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FILE PHOTO Michael Cotter of Wyoming, writer and director of the play ‘Coaltown Breaker,’ being staged in the background, will be part of an Anthracite Mining Heritage panel ‘Writing Coal Country Literature: Commentaries on Fiction, Nonfiction and Drama’ at 6:30 p.m. Sunday, Jan. 27, at Misericordia University.

On Sunday, Jan. 27, playwright Mike Cotter will be on a panel of writers at the next to last event on the Anthracite Mining Heritage Month calendar. Billed as “Writing Coal Country Literature: Commentaries on Fiction, Nonfiction and Drama,” the event is scheduled from 6:30 to 8:30 p.m. at the Catherine Evans McGowan Room at Misericordia University, Dallas. The program is free to the public.

Cotter, who grew up in West Pittston and lives in Wyoming, is the author of “Coaltown Breaker,” a play loosely based on the August 1963 Sheppton Mining Disaster when three miners were trapped 400 feet underground in a mine near Hazleton.

The play was selected as the official bicentennial play of Pennsylvania and toured the state in 1976 for 45 performances. It has been reprised hundreds of time since then, most recently in 2007. In the 1980s, it was co-directed by Jason Miller and Bob Shlesinger in a tent theater at Montage. “Coaltown” even had a short run at the Provincetown Theater in the mid 1980s.

Cotter, who was a 13-year-old paperboy in 1963, explained, “Sheppton was on the front page all over. I remember every day waiting to read about it. What were they thinking? How did they sleep? What did they eat? Then they got them out. It was rated the ninth biggest story of 1963. It fascinated me and it stayed with me.”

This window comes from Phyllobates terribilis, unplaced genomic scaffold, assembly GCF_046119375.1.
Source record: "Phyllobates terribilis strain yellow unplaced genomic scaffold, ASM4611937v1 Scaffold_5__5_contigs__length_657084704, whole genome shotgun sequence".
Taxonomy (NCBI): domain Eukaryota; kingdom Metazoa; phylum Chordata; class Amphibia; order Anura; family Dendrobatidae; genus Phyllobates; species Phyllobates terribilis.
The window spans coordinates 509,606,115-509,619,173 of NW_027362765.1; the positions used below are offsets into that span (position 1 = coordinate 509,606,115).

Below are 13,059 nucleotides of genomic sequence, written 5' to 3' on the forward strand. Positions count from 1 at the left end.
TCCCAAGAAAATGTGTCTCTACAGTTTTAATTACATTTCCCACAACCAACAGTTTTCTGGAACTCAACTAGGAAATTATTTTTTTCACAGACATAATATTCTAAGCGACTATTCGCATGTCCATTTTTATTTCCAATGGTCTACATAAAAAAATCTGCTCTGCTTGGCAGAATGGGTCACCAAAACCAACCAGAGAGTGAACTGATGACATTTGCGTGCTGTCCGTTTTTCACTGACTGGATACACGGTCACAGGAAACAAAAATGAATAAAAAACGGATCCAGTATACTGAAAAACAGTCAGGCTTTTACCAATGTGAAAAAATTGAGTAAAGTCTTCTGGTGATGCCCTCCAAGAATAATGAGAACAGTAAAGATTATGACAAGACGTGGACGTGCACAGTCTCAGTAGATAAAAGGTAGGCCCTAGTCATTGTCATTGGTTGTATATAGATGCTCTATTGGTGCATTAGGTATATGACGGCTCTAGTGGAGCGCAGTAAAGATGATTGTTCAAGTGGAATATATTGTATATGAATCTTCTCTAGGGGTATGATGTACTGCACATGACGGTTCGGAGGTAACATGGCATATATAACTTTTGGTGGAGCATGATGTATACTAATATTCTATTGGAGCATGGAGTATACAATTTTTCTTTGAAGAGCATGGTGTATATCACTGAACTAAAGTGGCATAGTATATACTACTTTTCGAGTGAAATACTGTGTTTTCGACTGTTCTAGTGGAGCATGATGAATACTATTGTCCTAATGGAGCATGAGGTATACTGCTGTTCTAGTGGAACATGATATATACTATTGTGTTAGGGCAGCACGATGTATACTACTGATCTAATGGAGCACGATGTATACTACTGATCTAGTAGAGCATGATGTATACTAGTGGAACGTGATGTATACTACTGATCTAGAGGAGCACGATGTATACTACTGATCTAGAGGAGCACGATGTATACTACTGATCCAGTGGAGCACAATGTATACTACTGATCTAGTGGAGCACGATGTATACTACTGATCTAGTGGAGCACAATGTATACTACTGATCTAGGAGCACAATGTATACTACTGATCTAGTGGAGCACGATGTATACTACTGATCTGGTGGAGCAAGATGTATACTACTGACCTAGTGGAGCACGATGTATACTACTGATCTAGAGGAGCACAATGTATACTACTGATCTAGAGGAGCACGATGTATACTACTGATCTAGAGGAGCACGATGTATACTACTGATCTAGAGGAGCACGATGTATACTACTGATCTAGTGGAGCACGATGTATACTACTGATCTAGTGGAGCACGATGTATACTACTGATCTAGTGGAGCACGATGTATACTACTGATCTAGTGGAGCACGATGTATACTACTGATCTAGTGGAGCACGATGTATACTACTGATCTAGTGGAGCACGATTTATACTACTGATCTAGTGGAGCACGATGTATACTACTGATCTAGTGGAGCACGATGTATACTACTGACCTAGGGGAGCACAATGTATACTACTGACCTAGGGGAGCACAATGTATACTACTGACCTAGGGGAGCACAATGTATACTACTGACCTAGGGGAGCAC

Cotter is also connected to the Knox Disaster. He was there briefly as an 8-year-old with his father, John, a doctor who was called to the scene.

In 1975, Theater Libre — a public theater group which was a precursor the the Scranton Public Theatre — asked Cotter to write the play for entry into the bicentennial contest, though they had passed on the idea of doing a coal disaster play when he had pitched it to them previously.

Cotter said before he put a word on paper, he knew the play had to have music to work. Having been a dorm student at the University of Scranton in the late 1960s, he knew folk singer Tim McGurl from the coffee houses around the campus. McGurl agreed to join the “Coaltown” troupe. Cotter had a collection of old coal mining songs to chose from. He and McGurl also rearranged an old whaling song into a coal mining song.

In three months Cotter, McGurl, stagehand Moe Mullarkey, actors Dan Moriarity and Joe Skorupa, and McGurl’s brother, Bernie, a carpenter who built the set pulled the play together.

“It was magical,” Cotter said. “Things fell together so quickly. The songs. The sets. Tim’s brother, Bernie, built the set out of styrofoam, painted to look like wood beams. Really well done.”

The play debuted in front of the bicentennial selection committee and invited friends and family in the Scranton Jewish Community Center.

“I was only 25 and I tried to hide,” Cotter said laughing. “It was nerve wracking. We had no idea we’d be selected.”

The troupe had some adventures touring the state, like the night a dog wondered on stage, or the day students changing classes walked through the set.

While the story of Sheppton, as followed in the newspaper as it happened, was all about the frantic rescue efforts above ground, Cotter’s play is set down in the mine. The only characters are two trapped miners. Cotter wrote his characters as a rank and file veteran juxtaposed against the young rebellious son of a mine boss who went to work in the mine without his father’s knowledge, allowing for a wealth of dialogue between the pair.

“In my first draft they were ‘OM’ and ‘YM.’ For old man and young man. I didn’t even have names for them,” Cotter said.

Cotter said while the play faced stiff competition from theater groups from major Pennsylvania cities, he thinks “Coaltown” won because it was inspired by a nationally historical event and because it embraced strong Pennsylvania themes — Sheppton, coal mining and worker exploitation.

Other presenters on the panel include Professor William Conlogue, Ph.D., Marywood University; Lucia Dailey, writer, teacher and performer; Tom Granahan, writer; Professor William Kashatus, Ph.D., Luzerne County Community College, and Rick Sedlisky, writer. Maureen Cech, archivist and special collections librarian at Misericordia University, will moderate the program.

jsmiles@pittstonprogress.com